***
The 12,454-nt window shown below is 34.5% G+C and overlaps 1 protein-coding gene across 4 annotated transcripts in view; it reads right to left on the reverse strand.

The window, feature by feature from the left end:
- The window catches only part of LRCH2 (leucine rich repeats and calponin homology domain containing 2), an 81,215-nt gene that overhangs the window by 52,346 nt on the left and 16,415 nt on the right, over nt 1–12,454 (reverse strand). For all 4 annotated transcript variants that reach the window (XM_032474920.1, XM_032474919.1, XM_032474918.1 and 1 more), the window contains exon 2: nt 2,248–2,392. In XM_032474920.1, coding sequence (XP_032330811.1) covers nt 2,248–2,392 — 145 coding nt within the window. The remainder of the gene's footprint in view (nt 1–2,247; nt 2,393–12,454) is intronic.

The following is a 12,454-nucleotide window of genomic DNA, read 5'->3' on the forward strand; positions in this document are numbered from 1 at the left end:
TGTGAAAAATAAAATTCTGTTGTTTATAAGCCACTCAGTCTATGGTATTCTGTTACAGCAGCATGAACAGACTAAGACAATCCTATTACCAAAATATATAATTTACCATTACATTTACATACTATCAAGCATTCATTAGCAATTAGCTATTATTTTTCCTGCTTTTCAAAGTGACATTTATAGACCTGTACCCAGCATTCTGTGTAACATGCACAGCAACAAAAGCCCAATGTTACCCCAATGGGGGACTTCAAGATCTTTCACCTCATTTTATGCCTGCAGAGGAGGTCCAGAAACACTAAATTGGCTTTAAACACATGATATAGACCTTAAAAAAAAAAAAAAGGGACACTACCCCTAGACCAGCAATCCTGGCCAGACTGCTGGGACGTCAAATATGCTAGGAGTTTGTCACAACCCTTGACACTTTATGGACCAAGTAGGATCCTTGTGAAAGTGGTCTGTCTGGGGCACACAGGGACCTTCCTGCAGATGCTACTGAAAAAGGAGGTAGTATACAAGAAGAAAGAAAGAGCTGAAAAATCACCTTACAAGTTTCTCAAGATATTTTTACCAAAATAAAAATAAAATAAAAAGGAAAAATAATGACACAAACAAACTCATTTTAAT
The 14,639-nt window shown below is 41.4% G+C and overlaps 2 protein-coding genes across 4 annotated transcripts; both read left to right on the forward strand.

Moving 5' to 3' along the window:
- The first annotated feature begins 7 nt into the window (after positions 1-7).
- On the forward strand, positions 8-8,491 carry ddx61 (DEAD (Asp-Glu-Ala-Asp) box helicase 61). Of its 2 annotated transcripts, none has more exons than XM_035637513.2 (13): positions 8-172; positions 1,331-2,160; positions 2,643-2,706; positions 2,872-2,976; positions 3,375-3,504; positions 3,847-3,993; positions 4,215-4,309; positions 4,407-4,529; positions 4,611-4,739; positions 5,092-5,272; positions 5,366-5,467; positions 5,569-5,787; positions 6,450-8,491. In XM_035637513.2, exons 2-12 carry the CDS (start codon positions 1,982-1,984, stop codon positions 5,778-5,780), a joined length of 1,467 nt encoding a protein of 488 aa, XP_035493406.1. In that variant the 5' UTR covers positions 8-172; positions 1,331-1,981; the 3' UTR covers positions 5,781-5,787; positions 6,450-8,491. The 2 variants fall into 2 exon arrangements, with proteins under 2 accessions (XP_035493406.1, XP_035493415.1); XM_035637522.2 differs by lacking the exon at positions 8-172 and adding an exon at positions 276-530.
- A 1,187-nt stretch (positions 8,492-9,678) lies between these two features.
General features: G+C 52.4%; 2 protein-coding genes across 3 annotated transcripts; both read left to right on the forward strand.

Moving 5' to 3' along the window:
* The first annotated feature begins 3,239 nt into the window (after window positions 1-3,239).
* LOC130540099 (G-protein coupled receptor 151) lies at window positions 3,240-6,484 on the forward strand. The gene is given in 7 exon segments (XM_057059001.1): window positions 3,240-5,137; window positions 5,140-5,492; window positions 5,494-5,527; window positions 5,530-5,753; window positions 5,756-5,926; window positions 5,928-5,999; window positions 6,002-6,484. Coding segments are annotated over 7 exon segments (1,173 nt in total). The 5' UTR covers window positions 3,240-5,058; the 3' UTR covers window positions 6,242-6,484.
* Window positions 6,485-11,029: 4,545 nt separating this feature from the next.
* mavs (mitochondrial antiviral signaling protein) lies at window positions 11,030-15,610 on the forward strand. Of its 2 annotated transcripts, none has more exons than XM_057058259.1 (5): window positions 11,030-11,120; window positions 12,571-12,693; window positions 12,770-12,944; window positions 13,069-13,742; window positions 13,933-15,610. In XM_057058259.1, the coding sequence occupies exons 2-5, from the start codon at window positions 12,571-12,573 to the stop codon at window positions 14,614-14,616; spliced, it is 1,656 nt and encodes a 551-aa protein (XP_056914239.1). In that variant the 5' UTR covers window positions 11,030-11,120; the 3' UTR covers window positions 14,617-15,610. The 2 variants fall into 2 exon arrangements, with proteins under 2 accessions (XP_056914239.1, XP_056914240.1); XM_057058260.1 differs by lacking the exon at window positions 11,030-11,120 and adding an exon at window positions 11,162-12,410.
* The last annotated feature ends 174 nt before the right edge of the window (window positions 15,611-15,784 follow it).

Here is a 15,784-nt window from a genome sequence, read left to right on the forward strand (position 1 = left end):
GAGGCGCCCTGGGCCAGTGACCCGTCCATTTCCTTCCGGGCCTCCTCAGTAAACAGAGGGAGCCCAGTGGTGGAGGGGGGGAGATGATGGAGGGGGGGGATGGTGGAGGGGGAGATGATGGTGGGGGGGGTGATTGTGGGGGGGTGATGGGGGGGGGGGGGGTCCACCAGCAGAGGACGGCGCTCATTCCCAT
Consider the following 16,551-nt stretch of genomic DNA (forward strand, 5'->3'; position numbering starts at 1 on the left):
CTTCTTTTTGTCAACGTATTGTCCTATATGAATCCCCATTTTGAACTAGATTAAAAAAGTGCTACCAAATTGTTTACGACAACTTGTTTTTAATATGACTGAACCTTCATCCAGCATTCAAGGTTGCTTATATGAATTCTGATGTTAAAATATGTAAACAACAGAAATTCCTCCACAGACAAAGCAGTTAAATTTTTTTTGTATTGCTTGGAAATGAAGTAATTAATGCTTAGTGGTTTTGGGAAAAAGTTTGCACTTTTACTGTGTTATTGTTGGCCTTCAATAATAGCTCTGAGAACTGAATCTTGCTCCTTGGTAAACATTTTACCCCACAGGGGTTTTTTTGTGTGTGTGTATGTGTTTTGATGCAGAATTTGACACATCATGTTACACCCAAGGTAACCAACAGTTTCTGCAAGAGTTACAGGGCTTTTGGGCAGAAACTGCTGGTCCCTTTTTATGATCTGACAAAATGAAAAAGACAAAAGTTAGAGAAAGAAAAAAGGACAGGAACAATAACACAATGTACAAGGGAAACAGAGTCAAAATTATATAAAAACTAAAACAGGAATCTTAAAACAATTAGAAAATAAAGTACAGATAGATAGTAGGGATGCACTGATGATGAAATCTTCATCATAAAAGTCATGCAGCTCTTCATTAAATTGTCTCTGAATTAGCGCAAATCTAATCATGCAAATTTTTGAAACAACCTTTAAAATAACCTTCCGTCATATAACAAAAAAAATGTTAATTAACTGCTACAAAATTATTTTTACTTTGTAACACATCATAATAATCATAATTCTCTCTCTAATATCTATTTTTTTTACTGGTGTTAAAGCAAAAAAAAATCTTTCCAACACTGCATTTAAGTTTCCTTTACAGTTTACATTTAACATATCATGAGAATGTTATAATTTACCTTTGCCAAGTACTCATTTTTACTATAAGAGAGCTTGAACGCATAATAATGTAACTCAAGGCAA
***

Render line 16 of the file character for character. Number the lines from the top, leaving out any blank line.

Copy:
* mavs (mitochondrial antiviral signaling protein) lies at window positions 11,030-15,610 on the forward strand. Of its 2 annotated transcripts, none has more exons than XM_057058259.1 (5): window positions 11,030-11,120; window positions 12,571-12,693; window positions 12,770-12,944; window positions 13,069-13,742; window positions 13,933-15,610. In XM_057058259.1, the coding sequence occupies exons 2-5, from the start codon at window positions 12,571-12,573 to the stop codon at window positions 14,614-14,616; spliced, it is 1,656 nt and encodes a 551-aa protein (XP_056914239.1). In that variant the 5' UTR covers window positions 11,030-11,120; the 3' UTR covers window positions 14,617-15,610. The 2 variants fall into 2 exon arrangements, with proteins under 2 accessions (XP_056914239.1, XP_056914240.1); XM_057058260.1 differs by lacking the exon at window positions 11,030-11,120 and adding an exon at window positions 11,162-12,410.